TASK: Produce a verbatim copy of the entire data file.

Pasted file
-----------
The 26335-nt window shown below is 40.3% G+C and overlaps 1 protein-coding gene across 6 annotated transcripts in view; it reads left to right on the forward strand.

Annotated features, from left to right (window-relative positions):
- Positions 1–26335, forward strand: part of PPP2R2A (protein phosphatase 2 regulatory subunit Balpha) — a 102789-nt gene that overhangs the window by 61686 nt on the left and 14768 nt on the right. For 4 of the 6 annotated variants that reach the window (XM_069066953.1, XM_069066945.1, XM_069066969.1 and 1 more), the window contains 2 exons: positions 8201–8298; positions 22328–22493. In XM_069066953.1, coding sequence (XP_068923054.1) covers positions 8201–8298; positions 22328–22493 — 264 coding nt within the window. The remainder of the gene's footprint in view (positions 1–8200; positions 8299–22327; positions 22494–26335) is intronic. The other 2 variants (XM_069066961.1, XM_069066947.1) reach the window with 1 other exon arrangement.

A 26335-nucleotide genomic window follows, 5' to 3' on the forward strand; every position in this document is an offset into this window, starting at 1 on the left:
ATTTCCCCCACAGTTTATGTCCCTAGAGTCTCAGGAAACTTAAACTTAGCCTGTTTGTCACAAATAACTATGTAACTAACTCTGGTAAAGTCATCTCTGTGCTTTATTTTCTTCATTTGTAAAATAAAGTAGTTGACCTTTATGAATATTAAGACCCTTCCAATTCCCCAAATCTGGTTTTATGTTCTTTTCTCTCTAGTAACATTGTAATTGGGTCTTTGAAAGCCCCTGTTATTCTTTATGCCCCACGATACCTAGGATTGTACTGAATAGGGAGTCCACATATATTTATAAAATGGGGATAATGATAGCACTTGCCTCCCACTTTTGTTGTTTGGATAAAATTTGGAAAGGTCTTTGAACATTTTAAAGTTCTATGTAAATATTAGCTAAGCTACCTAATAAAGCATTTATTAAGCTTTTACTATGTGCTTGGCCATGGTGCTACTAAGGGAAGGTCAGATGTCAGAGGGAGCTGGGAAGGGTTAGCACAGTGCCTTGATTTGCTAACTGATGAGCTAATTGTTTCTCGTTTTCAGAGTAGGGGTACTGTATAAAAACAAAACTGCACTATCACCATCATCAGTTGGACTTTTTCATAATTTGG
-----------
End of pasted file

The 26335-nt window shown below is 40.3% G+C and overlaps 1 protein-coding gene across 6 annotated transcripts in view; it reads left to right on the forward strand.

Annotated features, from left to right (window-relative positions):
- Positions 1–26335, forward strand: part of PPP2R2A (protein phosphatase 2 regulatory subunit Balpha) — a 102789-nt gene that overhangs the window by 61686 nt on the left and 14768 nt on the right. For 4 of the 6 annotated variants that reach the window (XM_069066953.1, XM_069066945.1, XM_069066969.1 and 1 more), the window contains 2 exons: positions 8201–8298; positions 22328–22493. In XM_069066953.1, coding sequence (XP_068923054.1) covers positions 8201–8298; positions 22328–22493 — 264 coding nt within the window. The remainder of the gene's footprint in view (positions 1–8200; positions 8299–22327; positions 22494–26335) is intronic. The other 2 variants (XM_069066961.1, XM_069066947.1) reach the window with 1 other exon arrangement.

A 26335-nucleotide genomic window follows, 5' to 3' on the forward strand; every position in this document is an offset into this window, starting at 1 on the left:
ATTTCCCCCACAGTTTATGTCCCTAGAGTCTCAGGAAACTTAAACTTAGCCTGTTTGTCACAAATAACTATGTAACTAACTCTGGTAAAGTCATCTCTGTGCTTTATTTTCTTCATTTGTAAAATAAAGTAGTTGACCTTTATGAATATTAAGACCCTTCCAATTCCCCAAATCTGGTTTTATGTTCTTTTCTCTCTAGTAACATTGTAATTGGGTCTTTGAAAGCCCCTGTTATTCTTTATGCCCCACGATACCTAGGATTGTACTGAATAGGGAGTCCACATATATTTATAAAATGGGGATAATGATAGCACTTGCCTCCCACTTTTGTTGTTTGGATAAAATTTGGAAAGGTCTTTGAACATTTTAAAGTTCTATGTAAATATTAGCTAAGCTACCTAATAAAGCATTTATTAAGCTTTTACTATGTGCTTGGCCATGGTGCTACTAAGGGAAGGTCAGATGTCAGAGGGAGCTGGGAAGGGTTAGCACAGTGCCTTGATTTGCTAACTGATGAGCTAATTGTTTCTCGTTTTCAGAGTAGGGGTACTGTATAAAAACAAAACTGCACTATCACCATCATCAGTTGGACTTTTTCATAATTTGG